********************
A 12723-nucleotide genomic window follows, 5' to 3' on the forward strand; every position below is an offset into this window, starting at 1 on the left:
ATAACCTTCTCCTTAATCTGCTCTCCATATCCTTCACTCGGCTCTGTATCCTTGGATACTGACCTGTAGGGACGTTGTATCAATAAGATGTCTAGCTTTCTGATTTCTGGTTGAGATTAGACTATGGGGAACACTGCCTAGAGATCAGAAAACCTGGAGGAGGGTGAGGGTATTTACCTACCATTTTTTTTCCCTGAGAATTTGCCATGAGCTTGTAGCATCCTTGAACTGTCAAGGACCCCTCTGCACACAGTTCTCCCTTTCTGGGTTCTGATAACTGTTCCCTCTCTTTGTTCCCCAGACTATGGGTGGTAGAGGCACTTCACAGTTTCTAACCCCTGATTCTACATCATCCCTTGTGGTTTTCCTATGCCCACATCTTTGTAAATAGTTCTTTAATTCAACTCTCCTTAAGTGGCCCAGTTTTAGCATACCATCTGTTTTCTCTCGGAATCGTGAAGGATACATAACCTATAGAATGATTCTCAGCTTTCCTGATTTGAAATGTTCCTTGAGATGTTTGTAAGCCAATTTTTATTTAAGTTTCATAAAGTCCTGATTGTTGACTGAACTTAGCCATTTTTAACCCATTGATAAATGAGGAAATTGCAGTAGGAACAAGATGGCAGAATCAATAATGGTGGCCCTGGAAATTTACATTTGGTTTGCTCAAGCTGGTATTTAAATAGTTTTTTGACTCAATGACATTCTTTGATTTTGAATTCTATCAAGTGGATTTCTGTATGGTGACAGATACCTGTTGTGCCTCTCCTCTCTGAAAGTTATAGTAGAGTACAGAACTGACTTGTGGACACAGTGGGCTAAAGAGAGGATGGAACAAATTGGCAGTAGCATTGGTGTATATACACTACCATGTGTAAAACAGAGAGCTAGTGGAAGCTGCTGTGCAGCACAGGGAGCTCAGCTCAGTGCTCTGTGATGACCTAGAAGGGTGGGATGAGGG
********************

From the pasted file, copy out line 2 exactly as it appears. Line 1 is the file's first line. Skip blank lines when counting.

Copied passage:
ATAACCTTCTCCTTAATCTGCTCTCCATATCCTTCACTCGGCTCTGTATCCTTGGATACTGACCTGTAGGGACGTTGTATCAATAAGATGTCTAGCTTTCTGATTTCTGGTTGAGATTAGACTATGGGGAACACTGCCTAGAGATCAGAAAACCTGGAGGAGGGTGAGGGTATTTACCTACCATTTTTTTTCCCTGAGAATTTGCCATGAGCTTGTAGCATCCTTGAACTGTCAAGGACCCCTCTGCACACAGTTCTCCCTTTCTGGGTTCTGATAACTGTTCCCTCTCTTTGTTCCCCAGACTATGGGTGGTAGAGGCACTTCACAGTTTCTAACCCCTGATTCTACATCATCCCTTGTGGTTTTCCTATGCCCACATCTTTGTAAATAGTTCTTTAATTCAACTCTCCTTAAGTGGCCCAGTTTTAGCATACCATCTGTTTTCTCTCGGAATCGTGAAGGATACATAACCTATAGAATGATTCTCAGCTTTCCTGATTTGAAATGTTCCTTGAGATGTTTGTAAGCCAATTTTTATTTAAGTTTCATAAAGTCCTGATTGTTGACTGAACTTAGCCATTTTTAACCCATTGATAAATGAGGAAATTGCAGTAGGAACAAGATGGCAGAATCAATAATGGTGGCCCTGGAAATTTACATTTGGTTTGCTCAAGCTGGTATTTAAATAGTTTTTTGACTCAATGACATTCTTTGATTTTGAATTCTATCAAGTGGATTTCTGTATGGTGACAGATACCTGTTGTGCCTCTCCTCTCTGAAAGTTATAGTAGAGTACAGAACTGACTTGTGGACACAGTGGGCTAAAGAGAGGATGGAACAAATTGGCAGTAGCATTGGTGTATATACACTACCATGTGTAAAACAGAGAGCTAGTGGAAGCTGCTGTGCAGCACAGGGAGCTCAGCTCAGTGCTCTGTGATGACCTAGAAGGGTGGGATGAGGG